Tuesday, September 13, 2016

Exploring Rkt on Ubuntu

I have been using docker in my home server since 0.4 in 2013. For me the most attractive property of docker is that it provides a way to decrease the amount of stuff one has to install on a server. I have only one server, but it has many different tasks of which some need to be rock solid (my family email) and other are experimental. Containers provide a nice way to clean up experiments. Unfortunately, docker has never been stable. I have had many fights with docker during upgrades and I have never fully understood how docker interacts with the iptables setup from my firewall (Shorewall).

Today, I was trying to run docker-syncthing. Unfortunately, the container went into 'restarting' without any indication what was wrong. Inspired by "Can docker be ousted" and boring and stable containers I decide to give up and try something new: CoreOS' rkt.


The installation instructions are a bit hidden. This page refers to the script install-rkt.sh. Unfortunately, no link was given. A search on github finally gave the answer. However, in the end, I liked these instructions better: ask ubuntu: Is it possible to install rkt in Ubuntu?.

Because I wanted to run Syncthing and I only had a Docker recipe, I also needed the tool docker2aci. The instructions there are clear except that you need to install golang first (docs are fixed now):

$ sudo apt-get install golang $ git clone git://github.com/appc/docker2aci $ cd docker2aci $ ./build.sh

The docker2aci binary is located in the bin folder. Put it somewhere so you can find it back.

Building and converting a docker image

After building the docker image:

# docker build -t syncthing .

I had the following:

# docker images REPOSITORY TAG IMAGE ID CREATED SIZE syncthing latest 8ea0931f1196 29 hours ago 197.1 MB

Next step is to fetch the image into the rkt image repository. The rkt fetch command can fetch an image directly from a docker repository. However, I found no way to fetch directly from the local docker image repository. This is the work around:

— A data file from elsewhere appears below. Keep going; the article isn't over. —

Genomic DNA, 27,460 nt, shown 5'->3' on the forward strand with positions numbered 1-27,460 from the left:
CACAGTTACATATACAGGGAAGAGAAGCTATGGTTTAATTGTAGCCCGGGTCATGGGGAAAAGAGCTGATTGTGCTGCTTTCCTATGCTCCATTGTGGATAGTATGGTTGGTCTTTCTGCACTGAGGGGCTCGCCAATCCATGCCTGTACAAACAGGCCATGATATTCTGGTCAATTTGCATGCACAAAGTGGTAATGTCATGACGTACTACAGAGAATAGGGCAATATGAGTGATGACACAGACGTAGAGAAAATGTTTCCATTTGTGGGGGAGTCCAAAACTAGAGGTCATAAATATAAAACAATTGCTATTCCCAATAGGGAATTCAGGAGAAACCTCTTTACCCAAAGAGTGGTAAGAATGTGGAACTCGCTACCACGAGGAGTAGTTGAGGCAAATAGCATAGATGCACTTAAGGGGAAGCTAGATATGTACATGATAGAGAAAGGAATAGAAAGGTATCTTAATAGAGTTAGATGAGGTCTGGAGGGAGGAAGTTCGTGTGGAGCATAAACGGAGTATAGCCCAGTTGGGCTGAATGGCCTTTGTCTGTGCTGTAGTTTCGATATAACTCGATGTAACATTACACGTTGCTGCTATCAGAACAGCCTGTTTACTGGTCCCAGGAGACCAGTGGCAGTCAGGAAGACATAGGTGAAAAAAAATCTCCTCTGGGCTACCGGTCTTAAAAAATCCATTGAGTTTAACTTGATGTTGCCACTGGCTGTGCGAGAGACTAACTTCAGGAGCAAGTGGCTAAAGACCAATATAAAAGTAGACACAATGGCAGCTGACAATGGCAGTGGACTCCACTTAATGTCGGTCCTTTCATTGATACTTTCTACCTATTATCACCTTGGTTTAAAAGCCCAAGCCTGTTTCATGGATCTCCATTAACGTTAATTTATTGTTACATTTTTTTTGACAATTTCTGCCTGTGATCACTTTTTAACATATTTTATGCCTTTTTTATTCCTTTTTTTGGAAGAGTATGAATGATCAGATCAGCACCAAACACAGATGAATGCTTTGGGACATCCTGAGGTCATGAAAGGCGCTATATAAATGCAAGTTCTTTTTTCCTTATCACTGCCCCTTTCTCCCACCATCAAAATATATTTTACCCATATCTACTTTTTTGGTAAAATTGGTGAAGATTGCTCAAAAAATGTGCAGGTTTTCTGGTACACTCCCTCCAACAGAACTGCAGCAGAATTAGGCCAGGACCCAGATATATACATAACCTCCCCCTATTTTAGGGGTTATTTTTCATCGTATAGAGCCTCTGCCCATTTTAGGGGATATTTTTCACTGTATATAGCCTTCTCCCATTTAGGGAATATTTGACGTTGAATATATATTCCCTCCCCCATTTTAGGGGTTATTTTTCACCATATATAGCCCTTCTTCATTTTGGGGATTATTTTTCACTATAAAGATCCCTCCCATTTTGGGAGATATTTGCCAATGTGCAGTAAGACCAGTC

# docker save -o syncthing-docker-image.tar syncthing # docker2aci syncthing-docker-image.tar # rkt --insecure-options=image fetch syncthing-latest.aci # rkt image list ID NAME SIZE IMPORT TIME LAST USED sha512-8161ad07a42e syncthing:latest 168MiB 7 hours ago 7 hours ago # rkt image cat-manifest syncthing:latest | less

Running the image

Now comes the time to run the image:

# rkt --insecure-options=image run --net=host \ --dns=$(awk '/nameserver/ {print $2}' < /etc/resolv.conf) \ --volume=volume-srv-config,kind=host,source=/media/nas/syncthing/config,readOnly=false \ --volume=volume-srv-data,kind=host,source=/media/nas/syncthing/data,readOnly=false \ syncthing

Creating that statement took actually longer then I expected. Here are the highlights:

  • Option --dns=... copies the nameserver from you local /etc/resolv.conf to the same file inside the container. This makes DNS work inside the container also. Depending on your DNS setup, you may need to pass more --dns* options.
  • The --net=host gives you the easiest access to the network. If you want a bit more security, you will have to dive deeper.
  • I also tried to add the options --user=nobody --group=nogroup. However, that resulted in my container not starting up at all with weird error messages.

You now have something like this:

# rkt list UUID APP IMAGE NAME STATE CREATED STARTED NETWORKS 17baa16c syncthing syncthing:latest running 1 minute ago 1 minute ago

Inspecting the container

Inspecting a running container is easy. With rkt enter you can directly open a shell in the container:

# rkt enter 17baa16c enter: no command specified, assuming "/bin/bash" root@rkt-5e9ad759-82b4-4b27-b03a-b6b5074b2ac2:/#


Every time you start a new container, the old one stays around. With rkt gc you cleanup containers that stopped some time ago (more then half an hour?). This command should be run from cron:

# echo -e '#!/bin/sh\nexec rkt gc' > /etc/cron.daily/rkt-gc # chmod +x /etc/cron.daily/rkt-gc


As a Shorewall user you need to add a rule to open the ports for the syncthing application in /etc/shorewall/rules and that's it. This might get a lot more hairy when you are not using host networking.

Automating startup

Modern Ubuntu's use systemd to start applications. Rkt's systemd manual seems well written but can be used as an introduction as best. Their suggestion to use systemd-run failed me:

# systemd-run --slice=machine /usr/bin/rkt --insecure-options=image run --net=host --dns= --volume=volume-srv-config,kind=host,source=/media/nas/syncthing/config,readOnly=false --volume=volume-srv-data,kind=host,source=/media/nas/syncthing/data,readOnly=false syncthing Failed to start transient service unit: Cannot set property ExecStart, or unknown property.

Also, it fails to mention where to put the systemd unit file. After lots of reading (in particular the systemd section of this manual) I created /etc/systemd/system/rkt-syncthing.service with the following content: